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Finding the Right Legal Advice for Fundraising

Every founder has to deal with the legal problem of fundraising. It’s complex, highly leveraged and always involves balancing different groups. Founders want to minimise the cost, whereas investors are more concerned about legal risk.

This is no surprise, given the risk in the process is much more significant for investors than for founders. This is especially true in the UK, where SEIS/EIS compliance (a legal issue) determines whether or not an investor can reclaim half of their investment from HMRC.

So, what are the options for dealing with this issue? And what are other founders in the ecosystem doing?

The Common Approach: Using a Lawyer

The most common solution is to use a lawyer. You benefit from the full assurance of the outcome, given that lawyers are subject to stringent professional standards and required to obtain insurance for when they fail to meet those standards. This means that if a lawyer messes up their work and your investors lose money, the investors can reclaim it by suing the law firm, and the claim will be paid out by the law firm’s insurer. For this reason, most investors insist on using a lawyer for funding rounds.

The cost varies a huge amount. Our research suggests that lawyers often offer “business development” rates for fundraising, especially in earlier rounds. As a result, the cost of a Seed round can range anywhere from £5000 (small law firm on business development rates) to £20,000 (hourly rates from a top city firm). 

Some lawyers claim to do it for less but, be careful. If a “lawyer” offers to handle your Seed round at a price of, for example, £2000, you should ask 3 questions: are they a qualified lawyer? Are they regulated by the SRA (Solicitors Regulation Authority)? And do they have PII (professional indemnity insurance)? If the answer to any of these 3 questions is “no,” we would suggest walking away. This is because if the answer to any of these 3 questions is “no,” the risk is not properly dealt with, for you or for your investors.

Finding the Right Lawyer

It’s very important to find a real lawyer and the right lawyer. The legacy approach to doing this is asking friends, which does lead to limited choice. Given the wide variation in the cost of different lawyers for the same funding round, a limited choice can be very expensive. This is because many founders will only have connections to expensive lawyers, or even none at all.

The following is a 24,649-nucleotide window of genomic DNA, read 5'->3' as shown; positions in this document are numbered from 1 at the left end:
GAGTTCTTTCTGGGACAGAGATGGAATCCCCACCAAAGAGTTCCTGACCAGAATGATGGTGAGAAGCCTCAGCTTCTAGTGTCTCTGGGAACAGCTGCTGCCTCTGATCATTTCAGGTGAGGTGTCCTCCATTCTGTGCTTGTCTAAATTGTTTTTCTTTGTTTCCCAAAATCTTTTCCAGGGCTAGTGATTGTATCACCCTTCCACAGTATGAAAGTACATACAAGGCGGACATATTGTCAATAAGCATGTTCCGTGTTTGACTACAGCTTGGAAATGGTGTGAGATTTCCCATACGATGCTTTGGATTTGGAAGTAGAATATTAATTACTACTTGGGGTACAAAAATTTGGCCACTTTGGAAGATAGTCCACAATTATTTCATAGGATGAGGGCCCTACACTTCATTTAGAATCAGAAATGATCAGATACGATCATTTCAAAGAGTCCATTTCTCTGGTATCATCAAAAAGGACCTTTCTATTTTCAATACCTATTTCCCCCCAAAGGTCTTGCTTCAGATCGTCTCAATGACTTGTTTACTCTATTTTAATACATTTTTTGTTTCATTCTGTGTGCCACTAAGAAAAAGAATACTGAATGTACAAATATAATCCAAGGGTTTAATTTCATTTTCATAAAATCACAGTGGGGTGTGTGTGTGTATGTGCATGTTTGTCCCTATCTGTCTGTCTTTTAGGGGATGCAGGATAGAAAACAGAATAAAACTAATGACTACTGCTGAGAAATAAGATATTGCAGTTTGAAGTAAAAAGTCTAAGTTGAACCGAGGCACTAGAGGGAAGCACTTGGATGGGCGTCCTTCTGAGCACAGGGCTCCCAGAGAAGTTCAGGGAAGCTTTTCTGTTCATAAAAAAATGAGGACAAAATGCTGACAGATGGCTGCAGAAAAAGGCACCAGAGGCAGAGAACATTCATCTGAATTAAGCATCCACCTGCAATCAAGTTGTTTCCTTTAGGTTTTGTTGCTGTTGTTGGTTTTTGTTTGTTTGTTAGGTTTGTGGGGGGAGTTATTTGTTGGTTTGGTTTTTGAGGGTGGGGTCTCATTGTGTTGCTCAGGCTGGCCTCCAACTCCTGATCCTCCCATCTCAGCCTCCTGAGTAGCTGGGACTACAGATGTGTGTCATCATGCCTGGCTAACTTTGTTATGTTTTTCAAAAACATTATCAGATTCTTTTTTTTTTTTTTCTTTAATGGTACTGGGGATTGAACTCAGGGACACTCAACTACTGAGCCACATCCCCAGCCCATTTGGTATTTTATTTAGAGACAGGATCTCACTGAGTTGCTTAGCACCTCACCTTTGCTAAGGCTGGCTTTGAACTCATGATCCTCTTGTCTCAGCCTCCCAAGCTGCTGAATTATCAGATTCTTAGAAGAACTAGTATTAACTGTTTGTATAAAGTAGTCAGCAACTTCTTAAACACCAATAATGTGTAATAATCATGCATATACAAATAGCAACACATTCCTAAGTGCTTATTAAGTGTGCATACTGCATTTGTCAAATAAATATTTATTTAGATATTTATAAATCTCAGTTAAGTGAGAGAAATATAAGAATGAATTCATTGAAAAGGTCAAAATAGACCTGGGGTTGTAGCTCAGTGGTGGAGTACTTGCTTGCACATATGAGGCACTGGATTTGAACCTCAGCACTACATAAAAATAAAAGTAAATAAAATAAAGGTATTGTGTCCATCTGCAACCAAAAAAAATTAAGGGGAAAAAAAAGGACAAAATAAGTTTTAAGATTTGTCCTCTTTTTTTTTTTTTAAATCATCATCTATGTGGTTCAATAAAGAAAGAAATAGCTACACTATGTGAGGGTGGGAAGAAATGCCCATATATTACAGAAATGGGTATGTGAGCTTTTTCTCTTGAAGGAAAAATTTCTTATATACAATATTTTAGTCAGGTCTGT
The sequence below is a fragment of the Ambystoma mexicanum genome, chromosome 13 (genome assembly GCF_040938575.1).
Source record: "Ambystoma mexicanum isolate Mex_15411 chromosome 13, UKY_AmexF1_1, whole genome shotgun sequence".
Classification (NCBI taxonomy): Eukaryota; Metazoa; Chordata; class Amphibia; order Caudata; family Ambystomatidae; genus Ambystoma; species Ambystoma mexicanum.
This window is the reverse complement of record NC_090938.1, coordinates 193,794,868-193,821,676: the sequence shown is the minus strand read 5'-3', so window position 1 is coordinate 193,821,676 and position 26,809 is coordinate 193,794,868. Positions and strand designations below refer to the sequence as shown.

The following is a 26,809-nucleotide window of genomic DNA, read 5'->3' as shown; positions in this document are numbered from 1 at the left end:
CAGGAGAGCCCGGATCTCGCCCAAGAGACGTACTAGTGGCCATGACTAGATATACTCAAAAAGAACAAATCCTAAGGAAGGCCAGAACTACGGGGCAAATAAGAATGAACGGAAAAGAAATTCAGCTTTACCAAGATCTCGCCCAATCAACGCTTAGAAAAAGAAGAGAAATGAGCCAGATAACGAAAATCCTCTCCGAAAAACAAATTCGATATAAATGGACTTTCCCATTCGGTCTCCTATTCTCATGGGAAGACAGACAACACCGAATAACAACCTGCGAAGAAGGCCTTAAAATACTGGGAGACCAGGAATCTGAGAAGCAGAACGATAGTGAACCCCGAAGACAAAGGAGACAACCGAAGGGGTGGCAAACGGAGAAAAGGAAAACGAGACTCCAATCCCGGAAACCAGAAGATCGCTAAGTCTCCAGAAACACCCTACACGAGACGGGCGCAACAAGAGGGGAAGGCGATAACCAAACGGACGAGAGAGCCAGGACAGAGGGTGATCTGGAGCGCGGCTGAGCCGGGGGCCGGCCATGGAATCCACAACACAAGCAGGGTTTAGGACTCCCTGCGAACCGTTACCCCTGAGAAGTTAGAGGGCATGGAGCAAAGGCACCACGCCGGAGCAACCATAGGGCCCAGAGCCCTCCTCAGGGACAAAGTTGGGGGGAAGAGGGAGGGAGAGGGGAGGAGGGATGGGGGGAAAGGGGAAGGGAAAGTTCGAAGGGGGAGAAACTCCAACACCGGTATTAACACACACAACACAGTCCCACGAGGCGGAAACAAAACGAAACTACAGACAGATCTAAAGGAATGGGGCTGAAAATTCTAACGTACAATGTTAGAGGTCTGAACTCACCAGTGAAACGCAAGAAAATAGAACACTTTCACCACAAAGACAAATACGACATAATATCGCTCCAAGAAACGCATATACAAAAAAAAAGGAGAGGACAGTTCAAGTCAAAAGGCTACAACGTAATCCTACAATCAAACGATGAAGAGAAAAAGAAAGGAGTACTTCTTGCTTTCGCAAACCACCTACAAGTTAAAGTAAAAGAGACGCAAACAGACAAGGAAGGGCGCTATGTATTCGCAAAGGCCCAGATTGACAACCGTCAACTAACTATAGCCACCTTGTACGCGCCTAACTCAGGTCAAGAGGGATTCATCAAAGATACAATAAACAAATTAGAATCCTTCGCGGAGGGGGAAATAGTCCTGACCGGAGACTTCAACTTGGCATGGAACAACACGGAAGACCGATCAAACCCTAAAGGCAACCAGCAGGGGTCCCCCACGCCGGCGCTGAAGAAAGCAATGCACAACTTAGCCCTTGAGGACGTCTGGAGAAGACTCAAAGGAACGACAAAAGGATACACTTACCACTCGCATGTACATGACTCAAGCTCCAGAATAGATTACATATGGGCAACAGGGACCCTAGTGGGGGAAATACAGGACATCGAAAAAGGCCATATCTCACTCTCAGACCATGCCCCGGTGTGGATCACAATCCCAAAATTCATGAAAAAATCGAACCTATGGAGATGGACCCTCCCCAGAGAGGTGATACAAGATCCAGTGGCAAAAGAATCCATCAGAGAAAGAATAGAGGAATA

There is one modern alternative to this approach. Kula matches you, and the specific circumstances of your funding round, with a set of lawyers who have been recommended by experienced entrepreneurs for similar rounds. This will allow you to be sure of the quality, compare options and benefit from real competition in the market.

A Modern Alternative

In 2021, the market leader for fundraising is SeedLegals. They are a technology company dealing with legals for fundraising in the UK. SeedLegals provides massively reduced costs (from £1990 for a Seed round!) and quick delivery. 

We have spoken to many clients of SeedLegals and heard good things in every case (especially from founders). Furthermore, SeedLegals does have insurance. To quote their website “PI cover [which] is provided by AIG International Group UK and extends to any claim made against [the company], giving protection of up to £2 million.” However, it’s not entirely clear what liability this insurance is for. Given SeedLegals is not a law firm, and not regulated by the SRA, the professional standards which allow for claims against lawyers do not apply. This raises the question, what can you make a claim for?

So Whose Decision Is It?

Ultimately, the investors decide whether or not a funding round goes ahead. They are ‘venturing’ money, so are subject to the most risk. As one founder put it to us “I wonder how my group of angels, 50-somethings with backgrounds in finance, and without a tech background, would react to a suggesting a legaltech product for a funding round.”

*Startups of London can make revenue from some of the links in this article.

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